At the theme parks, attendance was up 1% but spending was up 9% due to price increases. That led to a revenue increase of 11% to $3.13B with operating income rising 33% to $421M. The company says that consumer spending was up — especially new guest offerings at Disney California Adventure and at the Disney Cruise Line, although …
Disney claims it is looking into accusations of human rights abuse at the factory in China that makes its popular Cars and Toy Story merchandise. An undercover investigation, which took place in June after a factory employee’s suicide, revealed mistreatment including child labor and excessive overtime. Although the maximum amount of overtime allowed by law is 36 hours per month, factory workers produced wage slips showing they averaged 120 extra hours per month, according to a report. Employees also cited the use of dangerous chemicals without protective equipment, which they said made them ill, and told undercover investigators that they were made to hide adhesives and thinners during audits by client companies, which also include Mattel and Walmart. Concerns about conditions at the factory, called Sturdy Products, were raised when a 45-year-old worker reportedly jumped off a building at the site after being mistreated by managers. Walmart said in July that it was investigating the suicide. Disney also is launching its own investigation at the factory.
“We take these matters impacting our licensees and business partners very seriously and will continue to evaluate this situation based upon the information available to us,” Disney told Deadline today.
Human rights group Students and Scholars Against Corporate Misbehaviour, which helped investigate Sturdy Products, last year exposed abuses at Apple’s Foxconn plant in China, which had seen a spate of employee suicides. In 2010, Disney remained the top seller of licensed goods worldwide, as …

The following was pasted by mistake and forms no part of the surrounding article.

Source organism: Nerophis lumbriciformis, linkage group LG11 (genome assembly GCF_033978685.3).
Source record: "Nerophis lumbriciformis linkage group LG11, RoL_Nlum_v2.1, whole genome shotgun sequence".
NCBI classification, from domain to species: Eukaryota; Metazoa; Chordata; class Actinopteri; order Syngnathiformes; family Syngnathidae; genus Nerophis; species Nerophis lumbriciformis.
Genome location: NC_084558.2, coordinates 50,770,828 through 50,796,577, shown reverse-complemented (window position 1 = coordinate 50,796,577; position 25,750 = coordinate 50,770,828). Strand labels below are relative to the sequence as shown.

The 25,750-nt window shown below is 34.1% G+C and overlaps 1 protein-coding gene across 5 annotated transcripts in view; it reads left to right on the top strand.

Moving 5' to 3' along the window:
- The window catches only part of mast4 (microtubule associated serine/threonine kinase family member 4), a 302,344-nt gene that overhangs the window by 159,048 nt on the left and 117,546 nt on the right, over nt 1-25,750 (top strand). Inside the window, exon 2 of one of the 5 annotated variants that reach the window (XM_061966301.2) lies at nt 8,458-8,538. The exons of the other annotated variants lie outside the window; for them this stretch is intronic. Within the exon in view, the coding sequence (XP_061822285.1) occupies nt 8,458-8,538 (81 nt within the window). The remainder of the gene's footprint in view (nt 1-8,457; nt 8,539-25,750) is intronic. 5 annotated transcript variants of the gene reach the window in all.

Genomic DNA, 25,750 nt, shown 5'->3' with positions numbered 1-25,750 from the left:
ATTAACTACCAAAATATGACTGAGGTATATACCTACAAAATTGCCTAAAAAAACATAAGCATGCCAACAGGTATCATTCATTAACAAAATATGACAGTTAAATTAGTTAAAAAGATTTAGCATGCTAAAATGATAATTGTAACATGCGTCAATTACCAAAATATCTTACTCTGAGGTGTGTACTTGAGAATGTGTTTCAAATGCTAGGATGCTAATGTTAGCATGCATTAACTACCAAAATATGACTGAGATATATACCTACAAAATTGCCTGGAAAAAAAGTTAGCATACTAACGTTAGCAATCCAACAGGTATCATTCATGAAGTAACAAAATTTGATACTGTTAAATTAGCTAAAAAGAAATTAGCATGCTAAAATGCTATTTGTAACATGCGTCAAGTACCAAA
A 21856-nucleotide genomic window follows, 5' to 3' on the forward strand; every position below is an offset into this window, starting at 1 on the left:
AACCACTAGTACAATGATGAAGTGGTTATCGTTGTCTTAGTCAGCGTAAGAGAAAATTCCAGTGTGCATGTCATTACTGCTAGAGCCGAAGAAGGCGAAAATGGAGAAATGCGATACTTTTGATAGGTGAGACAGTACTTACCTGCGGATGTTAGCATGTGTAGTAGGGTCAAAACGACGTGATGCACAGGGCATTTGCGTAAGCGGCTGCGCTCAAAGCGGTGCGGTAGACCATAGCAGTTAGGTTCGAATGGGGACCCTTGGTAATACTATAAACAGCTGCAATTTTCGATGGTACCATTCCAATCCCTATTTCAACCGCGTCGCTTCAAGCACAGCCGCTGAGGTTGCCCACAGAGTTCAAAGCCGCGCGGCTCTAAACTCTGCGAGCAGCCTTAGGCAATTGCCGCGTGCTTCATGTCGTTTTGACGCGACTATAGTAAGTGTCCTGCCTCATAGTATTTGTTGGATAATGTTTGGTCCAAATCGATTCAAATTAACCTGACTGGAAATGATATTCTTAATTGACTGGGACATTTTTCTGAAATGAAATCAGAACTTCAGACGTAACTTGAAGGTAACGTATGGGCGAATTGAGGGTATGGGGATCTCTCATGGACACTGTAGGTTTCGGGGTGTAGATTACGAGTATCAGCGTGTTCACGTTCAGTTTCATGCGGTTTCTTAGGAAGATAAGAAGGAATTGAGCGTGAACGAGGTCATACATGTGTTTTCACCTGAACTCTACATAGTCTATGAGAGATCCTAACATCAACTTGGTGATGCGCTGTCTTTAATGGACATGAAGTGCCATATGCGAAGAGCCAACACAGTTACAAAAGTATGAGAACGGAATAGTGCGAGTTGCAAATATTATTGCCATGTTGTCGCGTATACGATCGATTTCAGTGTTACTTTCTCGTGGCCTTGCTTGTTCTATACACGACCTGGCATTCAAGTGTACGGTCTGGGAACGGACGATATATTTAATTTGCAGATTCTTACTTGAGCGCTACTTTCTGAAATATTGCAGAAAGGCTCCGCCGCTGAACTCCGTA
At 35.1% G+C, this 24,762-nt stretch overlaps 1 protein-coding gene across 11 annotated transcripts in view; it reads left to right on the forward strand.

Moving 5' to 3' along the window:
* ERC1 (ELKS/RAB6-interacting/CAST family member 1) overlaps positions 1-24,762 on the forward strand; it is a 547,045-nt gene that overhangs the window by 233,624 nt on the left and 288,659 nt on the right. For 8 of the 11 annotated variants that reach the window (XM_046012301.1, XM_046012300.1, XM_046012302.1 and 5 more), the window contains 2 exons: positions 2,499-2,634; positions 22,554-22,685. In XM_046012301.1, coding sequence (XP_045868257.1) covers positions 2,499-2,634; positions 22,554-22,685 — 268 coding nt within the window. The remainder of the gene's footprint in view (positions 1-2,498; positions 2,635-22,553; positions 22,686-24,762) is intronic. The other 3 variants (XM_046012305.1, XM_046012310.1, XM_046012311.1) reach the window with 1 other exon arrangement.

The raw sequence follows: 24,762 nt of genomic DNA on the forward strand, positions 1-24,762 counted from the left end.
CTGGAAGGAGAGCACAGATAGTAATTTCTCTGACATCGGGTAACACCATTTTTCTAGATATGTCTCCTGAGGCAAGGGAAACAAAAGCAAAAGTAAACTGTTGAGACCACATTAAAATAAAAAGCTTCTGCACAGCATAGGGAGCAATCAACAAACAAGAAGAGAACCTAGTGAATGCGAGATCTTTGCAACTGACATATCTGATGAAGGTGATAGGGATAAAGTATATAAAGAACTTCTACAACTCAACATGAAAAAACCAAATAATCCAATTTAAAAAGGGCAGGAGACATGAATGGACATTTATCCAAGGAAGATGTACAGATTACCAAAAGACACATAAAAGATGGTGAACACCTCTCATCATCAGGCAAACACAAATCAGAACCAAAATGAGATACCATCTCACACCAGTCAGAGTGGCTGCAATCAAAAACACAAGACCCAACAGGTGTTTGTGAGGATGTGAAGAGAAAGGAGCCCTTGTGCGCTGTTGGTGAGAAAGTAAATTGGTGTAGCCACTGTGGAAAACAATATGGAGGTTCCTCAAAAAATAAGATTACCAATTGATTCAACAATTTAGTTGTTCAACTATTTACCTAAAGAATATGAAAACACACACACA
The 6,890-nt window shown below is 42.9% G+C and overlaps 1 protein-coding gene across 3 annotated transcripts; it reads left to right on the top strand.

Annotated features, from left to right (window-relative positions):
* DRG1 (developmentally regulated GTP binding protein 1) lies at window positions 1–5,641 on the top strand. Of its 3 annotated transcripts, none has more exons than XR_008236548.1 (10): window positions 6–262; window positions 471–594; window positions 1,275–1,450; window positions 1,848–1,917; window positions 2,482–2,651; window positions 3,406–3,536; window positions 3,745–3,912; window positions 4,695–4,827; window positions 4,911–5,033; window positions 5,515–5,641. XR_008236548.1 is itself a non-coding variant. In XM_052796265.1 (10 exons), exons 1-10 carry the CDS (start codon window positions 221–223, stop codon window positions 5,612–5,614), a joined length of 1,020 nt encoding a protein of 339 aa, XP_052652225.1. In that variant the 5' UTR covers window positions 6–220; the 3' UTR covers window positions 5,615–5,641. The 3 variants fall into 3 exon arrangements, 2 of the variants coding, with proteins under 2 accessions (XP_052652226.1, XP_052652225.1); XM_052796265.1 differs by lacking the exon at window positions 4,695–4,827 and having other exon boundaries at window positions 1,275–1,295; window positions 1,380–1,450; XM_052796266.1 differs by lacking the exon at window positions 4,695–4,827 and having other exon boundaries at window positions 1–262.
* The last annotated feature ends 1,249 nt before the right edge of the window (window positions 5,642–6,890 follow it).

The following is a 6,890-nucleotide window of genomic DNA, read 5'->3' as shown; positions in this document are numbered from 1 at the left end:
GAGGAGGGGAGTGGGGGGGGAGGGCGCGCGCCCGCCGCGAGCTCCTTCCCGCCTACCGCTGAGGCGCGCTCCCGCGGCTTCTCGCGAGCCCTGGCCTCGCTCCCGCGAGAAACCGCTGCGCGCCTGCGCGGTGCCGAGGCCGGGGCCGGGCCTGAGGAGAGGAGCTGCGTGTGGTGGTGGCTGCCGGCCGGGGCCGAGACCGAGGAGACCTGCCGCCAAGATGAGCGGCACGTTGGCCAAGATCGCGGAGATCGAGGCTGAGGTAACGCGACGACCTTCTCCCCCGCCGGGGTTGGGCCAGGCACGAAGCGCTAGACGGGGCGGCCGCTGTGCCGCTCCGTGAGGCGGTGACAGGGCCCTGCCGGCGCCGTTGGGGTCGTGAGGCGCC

Although U.S. audiences have cooled to 3D movies, overseas ticket buyers still loved the technology in 2010, a report today from IHS Screen Digest Cinema Intelligence shows. Researchers say that ticket buyers worldwide spent $6.1B on 3D movies last year, which was 19.3% of total box office. That was up from $2.5B in 2009, accounting for 8.6% of all ticket sales. But the big growth came outside the U.S.: Overseas audiences accounted for 63.9% of last year’s 3D sales, up from 53.8%. Hollywood can take credit: “The global market still is dominated by U.S. releases, which accounted for more than 90% of revenue from international 3D screens,” says Charlotte Jones, senior analyst for cinema at IHS. Japan was the biggest market after the U.S. generating gross 3D receipts of $471M from films including Fox’s Avatar, Disney’s Alice in Wonderland and Toy Story 3, and a local release Umizaru 3: The Last Message. Trailing Japan were the UK ($427.6M), France ($364.7M), and Russia ($336.5M). But on a per-capita basis, movie-goers in Colombia showed the most interest in 3D. The technology accounted for 35.6% of the country’s total box office sales. Among the least interested: Norway, where just 15.8% of ticket sales were for 3D. IHS says that moviegoers in China and Mexico saw the biggest markups for 3D tickets. Still, Mexico had the lowest average ticket price for 3D.